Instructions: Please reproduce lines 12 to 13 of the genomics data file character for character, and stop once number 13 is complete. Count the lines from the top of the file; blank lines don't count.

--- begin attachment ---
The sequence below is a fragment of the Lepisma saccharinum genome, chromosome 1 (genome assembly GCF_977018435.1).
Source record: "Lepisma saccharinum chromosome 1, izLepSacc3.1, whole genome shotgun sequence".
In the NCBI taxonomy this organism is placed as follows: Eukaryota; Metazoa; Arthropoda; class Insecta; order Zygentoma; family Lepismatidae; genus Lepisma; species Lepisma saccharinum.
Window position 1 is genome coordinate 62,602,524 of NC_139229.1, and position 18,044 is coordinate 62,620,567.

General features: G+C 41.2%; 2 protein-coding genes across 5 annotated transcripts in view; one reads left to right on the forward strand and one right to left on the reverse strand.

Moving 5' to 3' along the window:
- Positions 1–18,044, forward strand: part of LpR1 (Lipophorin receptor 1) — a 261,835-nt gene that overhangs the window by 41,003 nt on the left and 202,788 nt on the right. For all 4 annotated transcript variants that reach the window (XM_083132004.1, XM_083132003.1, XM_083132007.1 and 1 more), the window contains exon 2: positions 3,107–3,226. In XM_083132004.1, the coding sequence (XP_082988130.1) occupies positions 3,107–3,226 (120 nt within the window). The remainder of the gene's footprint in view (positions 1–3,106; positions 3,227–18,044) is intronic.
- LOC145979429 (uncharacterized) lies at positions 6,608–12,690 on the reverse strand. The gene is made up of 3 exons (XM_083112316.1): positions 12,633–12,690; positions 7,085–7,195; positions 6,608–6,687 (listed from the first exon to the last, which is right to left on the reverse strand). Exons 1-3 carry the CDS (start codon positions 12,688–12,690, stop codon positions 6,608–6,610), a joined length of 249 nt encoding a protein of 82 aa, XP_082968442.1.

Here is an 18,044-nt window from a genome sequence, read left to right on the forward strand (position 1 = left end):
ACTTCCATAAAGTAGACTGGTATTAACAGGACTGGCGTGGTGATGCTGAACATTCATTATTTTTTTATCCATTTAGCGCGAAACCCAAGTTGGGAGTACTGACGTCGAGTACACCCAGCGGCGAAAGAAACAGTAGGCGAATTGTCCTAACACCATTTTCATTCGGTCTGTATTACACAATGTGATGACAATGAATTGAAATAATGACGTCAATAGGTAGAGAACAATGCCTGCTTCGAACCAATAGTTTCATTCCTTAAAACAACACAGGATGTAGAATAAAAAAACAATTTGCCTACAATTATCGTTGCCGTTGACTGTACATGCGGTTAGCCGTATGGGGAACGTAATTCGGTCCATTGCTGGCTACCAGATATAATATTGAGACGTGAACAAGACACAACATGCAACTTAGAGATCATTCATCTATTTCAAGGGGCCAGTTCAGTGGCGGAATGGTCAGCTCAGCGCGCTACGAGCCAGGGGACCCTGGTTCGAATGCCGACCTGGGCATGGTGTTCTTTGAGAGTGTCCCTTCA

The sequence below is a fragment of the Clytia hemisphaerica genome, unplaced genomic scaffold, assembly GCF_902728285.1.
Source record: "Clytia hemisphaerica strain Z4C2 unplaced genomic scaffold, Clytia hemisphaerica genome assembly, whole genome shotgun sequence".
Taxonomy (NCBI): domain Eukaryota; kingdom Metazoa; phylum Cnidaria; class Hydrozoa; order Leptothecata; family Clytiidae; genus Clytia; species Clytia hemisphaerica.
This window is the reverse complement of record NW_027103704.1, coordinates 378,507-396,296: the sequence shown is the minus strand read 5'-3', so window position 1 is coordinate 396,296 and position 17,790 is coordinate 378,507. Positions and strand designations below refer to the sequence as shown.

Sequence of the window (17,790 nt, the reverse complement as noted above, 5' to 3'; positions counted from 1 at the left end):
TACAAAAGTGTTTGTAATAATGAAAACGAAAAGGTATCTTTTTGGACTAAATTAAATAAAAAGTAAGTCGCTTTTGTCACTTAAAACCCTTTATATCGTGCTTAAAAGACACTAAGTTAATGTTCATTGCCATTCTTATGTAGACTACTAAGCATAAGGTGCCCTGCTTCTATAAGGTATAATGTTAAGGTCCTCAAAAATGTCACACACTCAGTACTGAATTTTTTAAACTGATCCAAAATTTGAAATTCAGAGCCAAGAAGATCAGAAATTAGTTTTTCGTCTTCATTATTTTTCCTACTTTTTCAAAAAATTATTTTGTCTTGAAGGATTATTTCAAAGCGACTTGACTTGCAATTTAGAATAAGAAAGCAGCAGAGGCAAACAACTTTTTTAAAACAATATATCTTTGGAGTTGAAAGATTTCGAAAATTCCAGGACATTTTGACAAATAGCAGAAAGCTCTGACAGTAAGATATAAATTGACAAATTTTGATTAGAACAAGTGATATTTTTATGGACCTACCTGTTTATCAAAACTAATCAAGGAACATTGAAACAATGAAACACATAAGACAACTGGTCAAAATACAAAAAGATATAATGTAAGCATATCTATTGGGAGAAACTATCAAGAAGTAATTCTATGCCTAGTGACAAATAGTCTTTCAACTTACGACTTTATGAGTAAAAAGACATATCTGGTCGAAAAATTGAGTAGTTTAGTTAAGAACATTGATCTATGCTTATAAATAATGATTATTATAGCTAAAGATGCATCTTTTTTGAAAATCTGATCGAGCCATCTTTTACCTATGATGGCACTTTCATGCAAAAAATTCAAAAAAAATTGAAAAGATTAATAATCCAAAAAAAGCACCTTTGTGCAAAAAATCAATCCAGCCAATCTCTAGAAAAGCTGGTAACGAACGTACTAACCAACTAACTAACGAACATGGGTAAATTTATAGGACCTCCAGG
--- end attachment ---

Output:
Source record: "Clytia hemisphaerica strain Z4C2 unplaced genomic scaffold, Clytia hemisphaerica genome assembly, whole genome shotgun sequence".
Taxonomy (NCBI): domain Eukaryota; kingdom Metazoa; phylum Cnidaria; class Hydrozoa; order Leptothecata; family Clytiidae; genus Clytia; species Clytia hemisphaerica.